The 787 Dreamliner passenger airplane’s unsurpassed efficiency and comfort that may make it one of the most coveted airplane models in history, but since its September 2011 debut in the skies, the plane has been more like a nightmare than a dream for manufacturer Boeing.
Battery fires aboard two separate 787 Dreamliners led to all 50 of the planes in service throughout the world being grounded in January 2013. Boeing engineers raced to fix the problem, which originated inside the plane’s lithium-ion batteries, which powered systems traditionally reliant on hydraulics.
On April 19, the Federal Aviation Administration (FAA) approved of Boeing’s battery fix and gave the Dreamliners retrofitted with the new batteries the green light to fly again. Upon the FAA’s approval, aviation regulators in Japan and other nations allowed the repaired airplanes back into service.
On April 27, Ethiopian Airlines became the first carrier to return its 787 to the air with a commercial flight from Addis Ababa, Ethiopia, to Nairobi, Kenya. Other carriers with 787s in their fleets soon followed.
But on July 12, a fire broke out aboard the Ethiopian Airlines Dreamliner while it was parked at London’s Heathrow Airport, forcing the closure of the airport for 90 minutes. That incident mirrored in many ways the Japan Airlines 787 fire in January, which erupted as the plane sat on the tarmac at Boston’s Logan Airport and prompted the worldwide grounding of all 787s.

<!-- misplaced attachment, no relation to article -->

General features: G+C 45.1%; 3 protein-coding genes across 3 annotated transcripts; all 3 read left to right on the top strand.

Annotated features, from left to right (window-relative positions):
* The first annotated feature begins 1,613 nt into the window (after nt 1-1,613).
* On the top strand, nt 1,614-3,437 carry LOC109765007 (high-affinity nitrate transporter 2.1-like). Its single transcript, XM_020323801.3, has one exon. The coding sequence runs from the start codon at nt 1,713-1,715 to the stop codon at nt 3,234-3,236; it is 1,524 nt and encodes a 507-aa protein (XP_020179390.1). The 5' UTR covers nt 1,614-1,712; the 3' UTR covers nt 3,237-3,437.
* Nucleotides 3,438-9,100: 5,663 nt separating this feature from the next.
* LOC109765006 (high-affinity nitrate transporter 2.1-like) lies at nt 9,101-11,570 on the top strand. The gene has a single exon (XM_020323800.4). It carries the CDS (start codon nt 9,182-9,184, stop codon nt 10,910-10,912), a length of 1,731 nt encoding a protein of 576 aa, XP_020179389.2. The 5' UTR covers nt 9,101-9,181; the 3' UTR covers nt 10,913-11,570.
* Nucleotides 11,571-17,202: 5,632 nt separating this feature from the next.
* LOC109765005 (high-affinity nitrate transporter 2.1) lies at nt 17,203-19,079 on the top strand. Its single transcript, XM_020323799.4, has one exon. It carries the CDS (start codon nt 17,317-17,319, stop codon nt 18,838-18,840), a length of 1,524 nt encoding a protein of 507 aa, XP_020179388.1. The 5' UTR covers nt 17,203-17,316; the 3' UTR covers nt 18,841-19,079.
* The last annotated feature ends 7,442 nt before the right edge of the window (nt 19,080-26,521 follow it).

The Ethiopian Airlines fire triggered more safety reviews of all the aircraft’s components.
The U.K.’s Air Accidents Investigation Branch (AAIB) carried out an investigation and later issued a report, saying “Detailed examination of the (Emergency Locator Transmitter) has shown some indications of disruption to the battery cells. It is not clear however whether the combustion in the area of the ELT was initiated by a release of energy within the batteries or by an external mechanism such as an electrical short.”
Exacerbating the potential ELT problem is its position within the airplane. The mechanism is located in the ceiling space at the upper rear part of the Dreamliner, an area that does “not typically carry the means of fire detection,” the report said.
“Had this event occurred in flight it could pose a significant safety concern and raise challenges for the cabin crew in tackling the resulting fire,” the AAIB explained.
The regulators recommended that the mechanisms be turned off until solutions are found. The devices are used to emit signals that will guide rescuers to the airplane in the event of an accident and are not critical to the safe operation of the aircraft.
Honeywell International, the manufacturer of the ELTs, said it supported the AAIB’s proposal to switch the devices off pending further investigations.